By Timothy Larsen
Even though the Victorians have been awash in texts, the Bible used to be any such pervasive and dominant presence that they could fittingly be regarded as 'a humans of 1 book'. They habitually learn the Bible, quoted it, followed its phrasing as their very own, proposal in its different types, and considered their very own lives and reviews via a scriptural lens. This astonishingly deep, relentless, and resonant engagement with the Bible used to be precise around the spiritual spectrum from Catholics to Unitarians and past. The scripture-saturated tradition of nineteenth-century England is displayed by means of Timothy Larsen in a chain of energetic case reviews of consultant figures starting from the Quaker felony reformer Elizabeth Fry to the liberal Anglican pioneer of nursing Florence Nightingale to the Baptist preacher C. H. Spurgeon to the Jewish writer Grace Aguilar. Even the agnostic guy of technology T. H. Huxley and the atheist leaders Charles Bradlaugh and Annie Besant have been completely and profoundly preoccupied with the Bible. Serving as a journey of the variety and diversity of nineteenth-century perspectives, Larsen's research offers the specific ideals and practices of all of the significant Victorian spiritual and sceptical traditions from Anglo-Catholics to the Salvation military to Spiritualism, whereas concurrently drawing out their universal, shared tradition as a humans of 1 publication.
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Additional info for A People of One Book: The Bible and the Victorians
I have not seen the ﬁrst edition of this book, which was published in 1900. Nevertheless, it was clearly revised for the 1912 edition. ) 98 Wesleyan Methodist Magazine, 89 (1866): ‘Dr Pusey’s Eirenicon’, 143–55; ‘Mariolatry: Dr Pusey’s Testimony Against Rome’, 888–93; ‘Glance at Public Occurrences’, 167–8. 99 Primitive Methodist Magazine (December 1867), 746–7. 101 More telling, however, are the apologetic appreciations. The Evangelical Magazine, for example, began its review of Daniel the Prophet: In this volume we have a most valuable contribution toward the defence of the Bible against the attacks of modern unbelief.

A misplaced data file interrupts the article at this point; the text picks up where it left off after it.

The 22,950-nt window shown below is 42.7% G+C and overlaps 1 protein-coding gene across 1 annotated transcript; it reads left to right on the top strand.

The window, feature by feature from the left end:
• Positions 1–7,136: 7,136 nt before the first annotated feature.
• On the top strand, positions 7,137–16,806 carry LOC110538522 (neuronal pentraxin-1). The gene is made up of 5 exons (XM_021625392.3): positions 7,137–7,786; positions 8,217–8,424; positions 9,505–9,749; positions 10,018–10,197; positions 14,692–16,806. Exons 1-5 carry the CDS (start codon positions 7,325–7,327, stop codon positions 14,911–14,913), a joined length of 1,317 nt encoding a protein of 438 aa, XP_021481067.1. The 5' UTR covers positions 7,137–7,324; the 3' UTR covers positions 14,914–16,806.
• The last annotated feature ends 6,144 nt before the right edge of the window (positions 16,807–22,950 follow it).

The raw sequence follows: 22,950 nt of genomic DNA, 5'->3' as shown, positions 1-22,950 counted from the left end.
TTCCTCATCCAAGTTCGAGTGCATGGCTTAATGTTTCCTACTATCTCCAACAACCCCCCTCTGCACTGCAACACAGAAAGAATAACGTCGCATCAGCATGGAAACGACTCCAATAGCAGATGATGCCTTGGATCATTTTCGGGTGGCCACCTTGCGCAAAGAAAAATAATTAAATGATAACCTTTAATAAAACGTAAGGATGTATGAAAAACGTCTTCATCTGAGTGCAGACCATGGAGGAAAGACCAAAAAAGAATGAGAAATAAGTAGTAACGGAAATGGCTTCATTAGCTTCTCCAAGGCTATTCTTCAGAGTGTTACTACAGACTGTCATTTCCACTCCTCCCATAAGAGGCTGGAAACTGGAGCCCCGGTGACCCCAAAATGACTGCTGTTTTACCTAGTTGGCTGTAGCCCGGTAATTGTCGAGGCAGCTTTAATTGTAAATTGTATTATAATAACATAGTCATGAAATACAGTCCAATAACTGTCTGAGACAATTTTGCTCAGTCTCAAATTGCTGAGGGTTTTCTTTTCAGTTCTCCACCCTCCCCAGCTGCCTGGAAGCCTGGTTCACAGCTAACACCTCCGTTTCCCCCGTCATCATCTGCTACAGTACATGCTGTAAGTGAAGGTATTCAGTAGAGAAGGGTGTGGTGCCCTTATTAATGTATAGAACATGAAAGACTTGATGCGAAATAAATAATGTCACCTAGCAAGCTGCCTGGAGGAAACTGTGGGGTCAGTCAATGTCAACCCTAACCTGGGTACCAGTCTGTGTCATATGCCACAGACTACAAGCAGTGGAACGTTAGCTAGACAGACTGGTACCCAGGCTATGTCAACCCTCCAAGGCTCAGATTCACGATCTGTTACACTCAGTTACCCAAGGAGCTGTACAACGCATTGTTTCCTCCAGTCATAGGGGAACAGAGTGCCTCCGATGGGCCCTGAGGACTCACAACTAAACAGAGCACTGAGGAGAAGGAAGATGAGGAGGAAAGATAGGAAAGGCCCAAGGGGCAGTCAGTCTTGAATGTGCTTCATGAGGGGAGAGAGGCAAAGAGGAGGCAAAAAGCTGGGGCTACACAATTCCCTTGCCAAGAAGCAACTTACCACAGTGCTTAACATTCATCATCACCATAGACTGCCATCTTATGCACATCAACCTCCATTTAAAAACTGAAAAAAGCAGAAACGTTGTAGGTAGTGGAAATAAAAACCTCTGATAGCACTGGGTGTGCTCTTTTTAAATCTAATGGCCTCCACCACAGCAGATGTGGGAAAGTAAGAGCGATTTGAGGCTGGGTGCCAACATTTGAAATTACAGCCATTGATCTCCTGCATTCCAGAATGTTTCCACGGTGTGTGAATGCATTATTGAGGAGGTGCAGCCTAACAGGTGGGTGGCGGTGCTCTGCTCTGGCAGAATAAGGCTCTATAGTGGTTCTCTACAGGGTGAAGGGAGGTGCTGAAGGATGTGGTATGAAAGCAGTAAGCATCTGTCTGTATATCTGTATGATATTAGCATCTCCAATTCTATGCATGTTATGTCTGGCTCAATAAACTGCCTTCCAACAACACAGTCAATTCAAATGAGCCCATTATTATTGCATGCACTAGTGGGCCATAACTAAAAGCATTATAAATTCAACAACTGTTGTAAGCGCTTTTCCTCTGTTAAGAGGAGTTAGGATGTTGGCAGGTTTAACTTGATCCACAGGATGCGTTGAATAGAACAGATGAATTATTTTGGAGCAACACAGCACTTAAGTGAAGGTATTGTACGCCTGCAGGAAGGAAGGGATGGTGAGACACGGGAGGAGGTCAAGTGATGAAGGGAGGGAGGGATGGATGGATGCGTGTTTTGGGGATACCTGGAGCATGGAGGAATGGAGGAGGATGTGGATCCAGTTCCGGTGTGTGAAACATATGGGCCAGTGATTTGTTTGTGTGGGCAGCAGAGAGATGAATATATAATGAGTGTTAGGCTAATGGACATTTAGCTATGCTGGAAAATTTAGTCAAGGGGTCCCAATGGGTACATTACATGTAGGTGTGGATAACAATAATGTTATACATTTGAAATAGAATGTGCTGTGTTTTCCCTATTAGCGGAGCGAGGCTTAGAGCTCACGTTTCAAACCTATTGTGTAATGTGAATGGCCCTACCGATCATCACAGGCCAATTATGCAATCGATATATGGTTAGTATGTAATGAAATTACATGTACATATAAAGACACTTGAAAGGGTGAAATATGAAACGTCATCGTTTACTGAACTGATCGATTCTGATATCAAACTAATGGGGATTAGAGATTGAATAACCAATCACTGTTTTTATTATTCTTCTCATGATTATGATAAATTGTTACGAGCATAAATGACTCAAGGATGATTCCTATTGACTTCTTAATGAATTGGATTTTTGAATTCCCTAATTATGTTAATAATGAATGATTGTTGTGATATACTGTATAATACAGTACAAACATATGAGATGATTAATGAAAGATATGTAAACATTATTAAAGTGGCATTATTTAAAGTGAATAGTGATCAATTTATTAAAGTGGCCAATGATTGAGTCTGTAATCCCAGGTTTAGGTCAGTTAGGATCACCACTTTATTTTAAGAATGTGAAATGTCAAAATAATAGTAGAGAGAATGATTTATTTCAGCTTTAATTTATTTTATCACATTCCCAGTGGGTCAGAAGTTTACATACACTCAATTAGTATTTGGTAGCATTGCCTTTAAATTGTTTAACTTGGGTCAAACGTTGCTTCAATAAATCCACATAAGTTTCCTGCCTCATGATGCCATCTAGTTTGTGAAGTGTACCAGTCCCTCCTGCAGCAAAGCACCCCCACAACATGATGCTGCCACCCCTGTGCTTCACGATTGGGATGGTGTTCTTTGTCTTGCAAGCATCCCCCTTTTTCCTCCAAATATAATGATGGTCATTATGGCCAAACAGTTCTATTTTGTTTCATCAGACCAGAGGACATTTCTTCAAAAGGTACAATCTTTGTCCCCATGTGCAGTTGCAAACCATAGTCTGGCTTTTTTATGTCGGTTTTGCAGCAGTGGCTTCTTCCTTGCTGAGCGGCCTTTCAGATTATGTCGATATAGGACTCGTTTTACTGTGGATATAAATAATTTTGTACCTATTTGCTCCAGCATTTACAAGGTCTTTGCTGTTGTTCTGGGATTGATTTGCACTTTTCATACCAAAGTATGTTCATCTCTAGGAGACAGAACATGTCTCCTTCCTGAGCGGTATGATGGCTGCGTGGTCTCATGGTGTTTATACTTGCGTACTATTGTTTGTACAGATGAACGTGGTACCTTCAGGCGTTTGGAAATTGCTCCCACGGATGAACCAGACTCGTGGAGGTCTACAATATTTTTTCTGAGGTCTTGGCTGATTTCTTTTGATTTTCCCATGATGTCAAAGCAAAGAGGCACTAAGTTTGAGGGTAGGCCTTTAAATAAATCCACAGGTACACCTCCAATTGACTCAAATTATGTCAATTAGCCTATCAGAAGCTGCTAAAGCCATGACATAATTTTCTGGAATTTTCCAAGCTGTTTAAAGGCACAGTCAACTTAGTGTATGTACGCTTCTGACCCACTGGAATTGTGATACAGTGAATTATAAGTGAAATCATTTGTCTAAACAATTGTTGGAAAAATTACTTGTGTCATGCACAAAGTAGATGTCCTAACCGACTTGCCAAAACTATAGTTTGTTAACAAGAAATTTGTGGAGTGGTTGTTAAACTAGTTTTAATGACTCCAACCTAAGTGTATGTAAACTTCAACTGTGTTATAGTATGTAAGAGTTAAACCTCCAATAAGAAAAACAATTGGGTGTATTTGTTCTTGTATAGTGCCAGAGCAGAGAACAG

121 The overthrow of biblical cities is frequently an occasion for wondering when God’s wrath will be poured out on London. 122 Pusey frequently attacks the current economic life and habits of the British as occasioning God’s wrath: When for instance, wages are paid in necessaries priced exorbitantly, or when artizans are required to buy at a loss at their masters’ shops, what is it but the union of deceit and oppression? The trading world is full of oppression, scarcely veiled by deceit . . ”123 119 121 123 120 Pusey, Minor Prophets, II, 503, n.
One footnote on Malachi, for example, cites Ibn Ezra, Tanchuma, Pesikta rabbathi, Midrash Shocher, Debarim rabba, Shir hashirim rabba, Kimchi, R. Abraham B. David, Abarbanel, and R. 119 As to application, the twelve prophets give Pusey’s lifelong obsession with divine judgment plenty of scope. He continually wants his readers to see biblical plagues as coming upon their land as well, perhaps in the form of potato blight or foot-and-mouth disease. When commenting on Amos chapter ﬁve, it is almost as if Pusey longs to be also among the prophets: We English know our own sins, many and grievous; we know of a vast reign of violence, murder, blasphemy, theft, uncleanness, covetousness, dishonest dealing, unrighteousness, and of the breach of every commandment of God: we know well now of an instrument in God’s Hands, not far off, like the Assyrian, but within two hours of our coast .
A People of One Book: The Bible and the Victorians by Timothy Larsen